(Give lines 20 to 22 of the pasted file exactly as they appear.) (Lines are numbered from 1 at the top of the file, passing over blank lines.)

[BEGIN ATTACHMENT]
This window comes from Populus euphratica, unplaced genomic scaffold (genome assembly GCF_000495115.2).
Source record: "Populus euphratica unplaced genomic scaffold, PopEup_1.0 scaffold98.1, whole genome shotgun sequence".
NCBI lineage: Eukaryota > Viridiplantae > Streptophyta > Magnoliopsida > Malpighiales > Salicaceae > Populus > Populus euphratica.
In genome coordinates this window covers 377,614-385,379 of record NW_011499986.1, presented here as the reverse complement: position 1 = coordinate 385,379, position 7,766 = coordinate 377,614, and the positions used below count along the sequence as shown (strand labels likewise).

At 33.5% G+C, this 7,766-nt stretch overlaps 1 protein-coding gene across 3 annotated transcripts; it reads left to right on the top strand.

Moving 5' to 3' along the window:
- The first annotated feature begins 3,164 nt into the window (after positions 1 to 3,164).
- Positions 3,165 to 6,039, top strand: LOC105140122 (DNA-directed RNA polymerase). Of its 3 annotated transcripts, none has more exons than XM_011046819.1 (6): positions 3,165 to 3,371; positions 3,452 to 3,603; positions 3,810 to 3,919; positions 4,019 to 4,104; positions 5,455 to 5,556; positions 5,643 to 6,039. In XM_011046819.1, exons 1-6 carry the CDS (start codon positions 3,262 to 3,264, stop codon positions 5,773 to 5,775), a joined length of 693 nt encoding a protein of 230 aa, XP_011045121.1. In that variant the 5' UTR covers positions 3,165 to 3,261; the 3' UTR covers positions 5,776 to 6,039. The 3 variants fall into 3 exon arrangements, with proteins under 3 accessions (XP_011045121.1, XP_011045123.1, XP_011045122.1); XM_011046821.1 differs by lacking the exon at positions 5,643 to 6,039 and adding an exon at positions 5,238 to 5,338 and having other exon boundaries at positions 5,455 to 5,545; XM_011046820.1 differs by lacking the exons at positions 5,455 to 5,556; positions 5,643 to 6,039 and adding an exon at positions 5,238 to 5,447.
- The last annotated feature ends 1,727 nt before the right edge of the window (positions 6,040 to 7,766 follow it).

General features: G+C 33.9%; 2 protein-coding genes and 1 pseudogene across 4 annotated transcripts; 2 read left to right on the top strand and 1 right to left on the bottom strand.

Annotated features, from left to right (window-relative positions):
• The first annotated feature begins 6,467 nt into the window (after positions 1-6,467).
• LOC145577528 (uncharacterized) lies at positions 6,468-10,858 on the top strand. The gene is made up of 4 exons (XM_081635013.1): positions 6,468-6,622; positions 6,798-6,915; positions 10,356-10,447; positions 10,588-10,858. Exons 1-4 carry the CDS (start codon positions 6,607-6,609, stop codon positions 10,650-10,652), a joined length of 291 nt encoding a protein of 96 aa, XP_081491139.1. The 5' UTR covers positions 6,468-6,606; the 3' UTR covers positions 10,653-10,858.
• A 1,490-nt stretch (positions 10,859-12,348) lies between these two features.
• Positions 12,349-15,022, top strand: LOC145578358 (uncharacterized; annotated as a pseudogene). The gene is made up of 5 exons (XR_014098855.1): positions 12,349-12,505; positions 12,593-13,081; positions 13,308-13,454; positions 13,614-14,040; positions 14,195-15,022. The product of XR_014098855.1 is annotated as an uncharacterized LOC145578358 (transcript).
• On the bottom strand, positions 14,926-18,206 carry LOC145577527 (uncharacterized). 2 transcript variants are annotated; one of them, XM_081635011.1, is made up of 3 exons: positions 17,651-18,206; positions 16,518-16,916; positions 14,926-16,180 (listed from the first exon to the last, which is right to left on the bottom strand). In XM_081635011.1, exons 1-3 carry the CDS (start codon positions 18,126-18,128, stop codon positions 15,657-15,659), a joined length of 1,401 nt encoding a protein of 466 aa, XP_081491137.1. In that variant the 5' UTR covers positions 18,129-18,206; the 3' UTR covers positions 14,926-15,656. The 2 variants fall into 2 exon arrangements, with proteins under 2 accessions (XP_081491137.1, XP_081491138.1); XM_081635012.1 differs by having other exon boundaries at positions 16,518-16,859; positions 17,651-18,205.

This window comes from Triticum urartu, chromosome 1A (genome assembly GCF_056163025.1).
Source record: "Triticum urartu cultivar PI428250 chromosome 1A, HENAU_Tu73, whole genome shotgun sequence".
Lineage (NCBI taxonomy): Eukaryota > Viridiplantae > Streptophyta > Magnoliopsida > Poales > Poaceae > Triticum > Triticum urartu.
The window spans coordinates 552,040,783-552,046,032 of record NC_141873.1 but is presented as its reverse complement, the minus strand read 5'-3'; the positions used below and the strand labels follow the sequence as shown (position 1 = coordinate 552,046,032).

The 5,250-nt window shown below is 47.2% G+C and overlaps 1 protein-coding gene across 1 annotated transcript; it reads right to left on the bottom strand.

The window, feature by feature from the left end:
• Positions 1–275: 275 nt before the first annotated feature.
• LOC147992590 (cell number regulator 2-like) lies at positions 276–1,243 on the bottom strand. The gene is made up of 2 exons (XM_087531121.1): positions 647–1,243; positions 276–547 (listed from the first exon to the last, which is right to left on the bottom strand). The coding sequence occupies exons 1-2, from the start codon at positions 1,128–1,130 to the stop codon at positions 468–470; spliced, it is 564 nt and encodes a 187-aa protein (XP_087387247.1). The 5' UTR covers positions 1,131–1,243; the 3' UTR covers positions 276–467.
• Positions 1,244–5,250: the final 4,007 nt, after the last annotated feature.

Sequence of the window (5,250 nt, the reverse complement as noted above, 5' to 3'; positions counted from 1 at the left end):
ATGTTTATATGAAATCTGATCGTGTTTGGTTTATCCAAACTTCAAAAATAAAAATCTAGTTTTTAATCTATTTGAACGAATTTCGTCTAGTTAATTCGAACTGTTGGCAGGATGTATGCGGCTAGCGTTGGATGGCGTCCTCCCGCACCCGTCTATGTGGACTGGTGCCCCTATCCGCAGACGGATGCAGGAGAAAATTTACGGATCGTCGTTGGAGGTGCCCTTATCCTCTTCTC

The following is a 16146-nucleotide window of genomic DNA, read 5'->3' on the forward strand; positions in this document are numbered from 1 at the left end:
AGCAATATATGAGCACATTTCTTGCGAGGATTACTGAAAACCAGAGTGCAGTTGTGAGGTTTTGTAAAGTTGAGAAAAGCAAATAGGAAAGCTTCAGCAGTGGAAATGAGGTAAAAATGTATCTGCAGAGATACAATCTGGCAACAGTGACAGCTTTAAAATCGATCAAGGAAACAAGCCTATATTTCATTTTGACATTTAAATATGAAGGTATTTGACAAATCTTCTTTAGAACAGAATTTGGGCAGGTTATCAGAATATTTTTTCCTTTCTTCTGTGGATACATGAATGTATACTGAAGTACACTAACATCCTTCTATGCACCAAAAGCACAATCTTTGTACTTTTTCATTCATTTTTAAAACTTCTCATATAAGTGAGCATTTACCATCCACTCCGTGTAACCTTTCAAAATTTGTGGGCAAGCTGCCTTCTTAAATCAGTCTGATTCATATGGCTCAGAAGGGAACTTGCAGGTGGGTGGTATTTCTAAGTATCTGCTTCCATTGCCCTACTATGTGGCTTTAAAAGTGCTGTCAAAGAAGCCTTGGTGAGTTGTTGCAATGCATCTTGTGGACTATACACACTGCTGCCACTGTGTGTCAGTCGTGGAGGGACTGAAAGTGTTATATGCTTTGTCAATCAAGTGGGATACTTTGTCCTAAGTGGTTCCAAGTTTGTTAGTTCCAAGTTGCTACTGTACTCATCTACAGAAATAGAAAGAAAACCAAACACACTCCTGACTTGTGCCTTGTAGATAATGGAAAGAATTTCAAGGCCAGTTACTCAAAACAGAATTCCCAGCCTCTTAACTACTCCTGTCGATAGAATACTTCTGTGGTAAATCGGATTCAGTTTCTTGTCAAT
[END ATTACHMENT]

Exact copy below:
The window spans coordinates 552,040,783-552,046,032 of record NC_141873.1 but is presented as its reverse complement, the minus strand read 5'-3'; the positions used below and the strand labels follow the sequence as shown (position 1 = coordinate 552,046,032).

The 5,250-nt window shown below is 47.2% G+C and overlaps 1 protein-coding gene across 1 annotated transcript; it reads right to left on the bottom strand.

The window, feature by feature from the left end: